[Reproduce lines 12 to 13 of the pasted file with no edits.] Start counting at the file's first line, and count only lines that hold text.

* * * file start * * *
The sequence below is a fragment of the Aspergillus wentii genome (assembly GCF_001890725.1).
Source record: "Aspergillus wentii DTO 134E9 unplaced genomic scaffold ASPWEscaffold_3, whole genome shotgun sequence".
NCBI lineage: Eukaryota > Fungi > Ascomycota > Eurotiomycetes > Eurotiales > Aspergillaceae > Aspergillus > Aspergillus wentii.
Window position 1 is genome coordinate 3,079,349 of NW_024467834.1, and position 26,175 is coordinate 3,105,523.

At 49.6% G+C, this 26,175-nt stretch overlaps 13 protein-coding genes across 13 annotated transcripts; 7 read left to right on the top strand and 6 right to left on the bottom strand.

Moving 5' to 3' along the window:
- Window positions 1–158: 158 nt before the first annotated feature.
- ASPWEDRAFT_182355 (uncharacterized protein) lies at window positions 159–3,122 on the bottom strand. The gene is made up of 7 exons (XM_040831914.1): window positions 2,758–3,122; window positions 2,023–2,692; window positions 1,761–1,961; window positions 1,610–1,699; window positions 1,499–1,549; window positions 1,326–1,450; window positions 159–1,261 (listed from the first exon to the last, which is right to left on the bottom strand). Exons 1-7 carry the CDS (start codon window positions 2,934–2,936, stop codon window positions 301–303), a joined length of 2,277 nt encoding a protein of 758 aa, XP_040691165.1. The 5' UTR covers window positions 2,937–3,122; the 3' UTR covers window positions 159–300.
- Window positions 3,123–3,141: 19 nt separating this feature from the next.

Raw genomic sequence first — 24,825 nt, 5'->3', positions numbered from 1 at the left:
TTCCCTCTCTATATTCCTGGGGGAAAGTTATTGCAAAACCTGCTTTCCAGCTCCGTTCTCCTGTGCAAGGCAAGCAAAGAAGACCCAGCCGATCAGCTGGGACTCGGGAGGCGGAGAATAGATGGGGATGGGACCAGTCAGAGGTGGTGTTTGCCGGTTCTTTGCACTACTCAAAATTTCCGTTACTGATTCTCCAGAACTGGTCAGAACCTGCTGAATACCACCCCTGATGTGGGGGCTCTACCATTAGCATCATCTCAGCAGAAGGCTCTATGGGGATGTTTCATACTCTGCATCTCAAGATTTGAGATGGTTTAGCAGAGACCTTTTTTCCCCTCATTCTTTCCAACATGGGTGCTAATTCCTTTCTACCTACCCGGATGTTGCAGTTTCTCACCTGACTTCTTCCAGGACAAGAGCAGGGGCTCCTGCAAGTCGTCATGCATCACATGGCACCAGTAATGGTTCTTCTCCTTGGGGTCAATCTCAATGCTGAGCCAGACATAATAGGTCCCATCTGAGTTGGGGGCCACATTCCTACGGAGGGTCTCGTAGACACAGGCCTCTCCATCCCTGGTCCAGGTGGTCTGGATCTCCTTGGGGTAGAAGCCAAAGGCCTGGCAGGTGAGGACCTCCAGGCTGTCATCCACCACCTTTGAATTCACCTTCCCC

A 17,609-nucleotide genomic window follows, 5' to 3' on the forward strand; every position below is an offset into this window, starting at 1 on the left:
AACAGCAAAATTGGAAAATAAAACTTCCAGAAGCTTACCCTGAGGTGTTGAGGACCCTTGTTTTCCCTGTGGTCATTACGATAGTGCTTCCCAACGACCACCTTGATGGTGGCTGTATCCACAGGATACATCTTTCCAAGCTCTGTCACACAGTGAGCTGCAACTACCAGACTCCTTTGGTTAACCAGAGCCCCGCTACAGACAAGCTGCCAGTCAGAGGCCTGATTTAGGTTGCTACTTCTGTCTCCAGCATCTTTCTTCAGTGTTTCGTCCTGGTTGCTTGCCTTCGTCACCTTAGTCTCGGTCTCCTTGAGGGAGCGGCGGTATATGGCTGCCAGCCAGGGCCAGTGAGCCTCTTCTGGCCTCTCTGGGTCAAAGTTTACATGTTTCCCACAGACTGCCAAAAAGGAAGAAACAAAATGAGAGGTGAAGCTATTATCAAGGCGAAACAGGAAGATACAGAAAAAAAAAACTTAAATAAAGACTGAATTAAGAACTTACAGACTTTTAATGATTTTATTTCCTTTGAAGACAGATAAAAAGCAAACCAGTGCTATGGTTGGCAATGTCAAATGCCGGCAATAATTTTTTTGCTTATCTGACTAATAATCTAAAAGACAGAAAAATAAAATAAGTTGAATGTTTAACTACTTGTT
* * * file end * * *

A 17,609-nucleotide genomic window follows, 5' to 3' on the forward strand; every position below is an offset into this window, starting at 1 on the left:
AACAGCAAAATTGGAAAATAAAACTTCCAGAAGCTTACCCTGAGGTGTTGAGGACCCTTGTTTTCCCTGTGGTCATTACGATAGTGCTTCCCAACGACCACCTTGATGGTGGCTGTATCCACAGGATACATCTTTCCAAGCTCTGTCACACAGTGAGCTGCAACTACCAGACTCCTTTGGTTAACCAGAGCCCCGCTACAGACAAGCTGCCAGTCAGAGGCCTGATTTAGGTTGCTACTTCTGTCTCCAGCATCTTTCTTCAGTGTTTCGTCCTGGTTGCTTGCCTTCGTCACCTTAGTCTCGGTCTCCTTGAGGGAGCGGCGGTATATGGCTGCCAGCCAGGGCCAGTGAGCCTCTTCTGGCCTCTCTGGGTCAAAGTTTACATGTTTCCCACAGACTGCCAAAAAGGAAGAAACAAAATGAGAGGTGAAGCTATTATCAAGGCGAAACAGGAAGATACAGAAAAAAAAAACTTAAATAAAGACTGAATTAAGAACTTACAGACTTTTAATGATTTTATTTCCTTTGAAGACAGATAAAAAGCAAACCAGTGCTATGGTTGGCAATGTCAAATGCCGGCAATAATTTTTTTGCTTATCTGACTAATAATCTAAAAGACAGAAAAATAAAATAAGTTGAATGTTTAACTACTTGTT